Wimber and Blue however have not escaped more strict censure from other quarters. Benn and Burkill are noteworthy in that they claim not to tow a cessassionalist party line. They credit Wimber with a more nuanced theology than other well-known speakers,[17] and for grappling with ‘much more serious issues’ yet they accuse him of tendencies that ‘are in fact dangerous’.[18]In particular they suggest his theology is dualistic and reject the notion of ‘power evangelism’ that is that signs and wonders may play a crucial part in bringing someone to Christ.[19] What is really at work behind their criticisms however is a defensiveness concerning the doctrine of the sovereignty of God,[20] which they believe Wimber tends to play down or even avoid when he makes statements like ‘sickness is generally not beneficial.’[21] Especially when he suggests that Paul’s thorn in the flesh cannot have been a sickness,[22] they take exception. ‘Nowhere does Wimber take seriously the notion that it may be Gods’ will for the Christian to suffer’.[23] Indeed this is a strong unifying dynamic between all the writings so far considered – that God basically wishes to heal everyone. As Knight says:

‘While it is recognised that not all are healed, and that God’s will in the particular circumstance may be a reason, in the end the healing that does not occur is considered an anomaly.’[24]

In Wimber’s case, even after the death of his friend the renowned Anglican evangelist David Watson[25], he still believed that the reason most people were not healed ‘involves some form of sin and unbelief’.[26] Wimber himself had flown to the UK specially to pray for Watson.

Benn and Burkill’s assessment of the third wave movement is, I think, flawed.  In particular I have reservations about how they conceive of the notion of sovereignty, and the implications of the notion of a God who controls happily all the great and awful sickness that are daily visited on so many people. It seems better to imagine that what Jesus demonstrated in his ministry reveals some of God’s heart and purposes. In the gospels he seemed on regular and total collision course with sin and sickness and he invariably defeats and drives out against sickness and even brings inner healing to its roots. But, that being said, neither can I see this ‘third wave’ as an adequate summary of the whole perspective on Christian healing (and suffering). If we take the thorn in the flesh as an example, anyone who had been beaten as badly as the apostle Paul on so many occasions was likely to carry some physical knocks… perhaps it was no accident that he travelled with a doctor who later became his biographer.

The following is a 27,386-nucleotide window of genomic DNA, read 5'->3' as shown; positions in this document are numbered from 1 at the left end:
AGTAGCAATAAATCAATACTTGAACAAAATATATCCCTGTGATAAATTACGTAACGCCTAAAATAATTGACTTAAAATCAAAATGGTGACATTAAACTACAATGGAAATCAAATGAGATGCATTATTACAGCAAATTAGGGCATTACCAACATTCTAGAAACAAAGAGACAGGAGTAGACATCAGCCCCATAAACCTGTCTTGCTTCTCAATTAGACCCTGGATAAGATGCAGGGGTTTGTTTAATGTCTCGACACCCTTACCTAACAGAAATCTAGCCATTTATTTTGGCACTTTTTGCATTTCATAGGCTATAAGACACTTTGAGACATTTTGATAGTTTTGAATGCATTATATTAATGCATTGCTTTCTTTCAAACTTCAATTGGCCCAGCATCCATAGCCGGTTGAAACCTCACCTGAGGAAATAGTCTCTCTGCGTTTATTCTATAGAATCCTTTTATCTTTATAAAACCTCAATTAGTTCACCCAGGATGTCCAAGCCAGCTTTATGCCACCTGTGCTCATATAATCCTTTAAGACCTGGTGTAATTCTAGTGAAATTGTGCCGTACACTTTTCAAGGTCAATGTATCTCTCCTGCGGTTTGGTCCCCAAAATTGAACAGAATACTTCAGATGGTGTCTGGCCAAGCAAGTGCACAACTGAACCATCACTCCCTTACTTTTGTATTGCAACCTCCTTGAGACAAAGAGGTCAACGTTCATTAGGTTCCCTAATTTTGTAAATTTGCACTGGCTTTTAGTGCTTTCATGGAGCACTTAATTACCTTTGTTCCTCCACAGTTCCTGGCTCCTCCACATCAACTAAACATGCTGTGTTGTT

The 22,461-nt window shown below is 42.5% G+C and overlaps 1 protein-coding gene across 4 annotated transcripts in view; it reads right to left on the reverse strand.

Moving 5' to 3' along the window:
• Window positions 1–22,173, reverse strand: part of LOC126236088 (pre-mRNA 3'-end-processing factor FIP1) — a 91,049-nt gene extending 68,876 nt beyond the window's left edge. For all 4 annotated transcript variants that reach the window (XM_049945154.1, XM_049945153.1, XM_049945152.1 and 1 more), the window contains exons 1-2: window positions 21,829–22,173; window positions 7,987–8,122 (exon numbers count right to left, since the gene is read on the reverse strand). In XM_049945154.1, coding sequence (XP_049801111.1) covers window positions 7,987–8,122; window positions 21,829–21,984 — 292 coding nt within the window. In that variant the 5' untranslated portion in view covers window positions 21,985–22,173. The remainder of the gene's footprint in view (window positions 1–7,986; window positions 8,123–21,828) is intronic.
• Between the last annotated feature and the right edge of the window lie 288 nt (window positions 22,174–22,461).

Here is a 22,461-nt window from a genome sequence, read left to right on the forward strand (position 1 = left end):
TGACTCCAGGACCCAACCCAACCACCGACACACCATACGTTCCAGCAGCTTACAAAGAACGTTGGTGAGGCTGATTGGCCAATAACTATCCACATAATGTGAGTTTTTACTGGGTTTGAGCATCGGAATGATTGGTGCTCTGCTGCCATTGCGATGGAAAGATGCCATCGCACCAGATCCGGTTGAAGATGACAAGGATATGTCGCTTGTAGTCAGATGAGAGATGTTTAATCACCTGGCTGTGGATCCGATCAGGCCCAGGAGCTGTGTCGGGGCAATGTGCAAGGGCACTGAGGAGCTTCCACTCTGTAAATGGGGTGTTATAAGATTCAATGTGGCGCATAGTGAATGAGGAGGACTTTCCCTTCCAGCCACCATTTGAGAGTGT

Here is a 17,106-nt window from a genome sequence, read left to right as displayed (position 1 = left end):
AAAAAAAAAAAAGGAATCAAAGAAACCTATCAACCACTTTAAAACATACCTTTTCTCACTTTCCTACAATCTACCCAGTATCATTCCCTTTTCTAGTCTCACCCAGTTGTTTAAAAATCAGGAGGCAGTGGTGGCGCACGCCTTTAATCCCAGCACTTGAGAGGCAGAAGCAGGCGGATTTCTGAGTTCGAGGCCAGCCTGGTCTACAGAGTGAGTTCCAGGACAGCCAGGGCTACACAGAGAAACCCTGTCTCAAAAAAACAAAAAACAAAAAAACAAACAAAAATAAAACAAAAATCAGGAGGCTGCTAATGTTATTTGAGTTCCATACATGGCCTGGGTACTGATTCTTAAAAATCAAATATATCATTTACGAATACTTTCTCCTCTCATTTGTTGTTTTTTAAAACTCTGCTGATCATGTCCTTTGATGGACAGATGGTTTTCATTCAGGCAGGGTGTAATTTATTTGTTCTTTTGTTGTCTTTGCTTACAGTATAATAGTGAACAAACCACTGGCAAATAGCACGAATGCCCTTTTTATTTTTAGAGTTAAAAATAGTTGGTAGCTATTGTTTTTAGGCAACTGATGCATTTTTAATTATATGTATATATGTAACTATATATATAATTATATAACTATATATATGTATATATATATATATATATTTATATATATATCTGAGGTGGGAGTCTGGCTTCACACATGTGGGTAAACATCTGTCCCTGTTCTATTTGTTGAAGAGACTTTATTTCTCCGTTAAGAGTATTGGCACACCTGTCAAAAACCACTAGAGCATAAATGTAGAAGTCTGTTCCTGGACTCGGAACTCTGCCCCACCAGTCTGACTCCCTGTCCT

But more fundamentally what if healing as physical cure is not the big story after all? What if in discovering this exciting ministry of the Holy Spirit (which has been arguably more active in the wider church since the Pentecostal church was birthed in 1906 than in most previous centuries) we have lost sight of the even greater thing? What if there is a bigger plan and purpose around ‘wholeness’? [see What is Healing].  How might the definition in that post of health as ‘a foretaste of wholeness to come’ be brought to bear upon the above debate? We still need to explore fundamental issues ranging from: are miracles really possible(?), to the more complex issues on when and whether physical healing may be either needed or desirable. What of disability theology and Bishop Jeremy Taylor’s words took on ‘dying well’? Is death the final healing?

But before getting to those grander questions there is still work to be done investigating the claims and methodology of the charismatic healers. Two lines of inquiry stand out: 1) Is healing our right through the atonement – [and if so is God after all compelled to heal us as is Son has already paid the price for that healing], and  2) How much healing can we expect now – and what do we have to wait for till heaven – [what is the relationship between healing and eschatology].

That’s the next post…

[1] Healing p. 110.

[2] Healing p. 86.

[3] Healing p. 141.

[4] Healing p. 137.

[5] Healing p.141. (see Knight pp. 78-79 for a simple expansion of these ideas).

[6] Knight p. 80.

[7] ibid.

[8] Knight suggests this term is borrowed from Tommy Tyson (p.81). With cancer for example MacNutt claims, ‘it may take time for the radiating power of Jesus to begin to dissolve.’ p.39.

[9] Knight p. 82.

[10] MacNutt Healing p. 248ff

[11] ibid. p. 249

[12] p.250

[13] A term originating with C.Peter Wagner to denote non-Pentecostal charismatics.

[14] Blue Authority to Heal p.69, p.72.

[15] Blue p. 78.

[16] Knight p. 86.

[17] In this case Yonggi Cho and Colin Urquhart

[18] Benn, W and Burkill, M (1987) p.101.

[19] cf. Power Evangelism p.107.

[20] Although they go on to consider his hermenuetics and the need for a spirituality that thirsts more for the living God than for supernatural experiences. (See summary) p.112.

[21] from a Vineyard healing course book cited in Benn, W and Burkill, M (1987) p. 102.

[22] Power Healing p.34. and p. 240 footnote 15.

[23] op cit. p. 103.

[24] Knight. p. 86.

[25] see Fear No Evil by David Watson for a moving account of this near tragic tale.

[26] Power Healing p.152.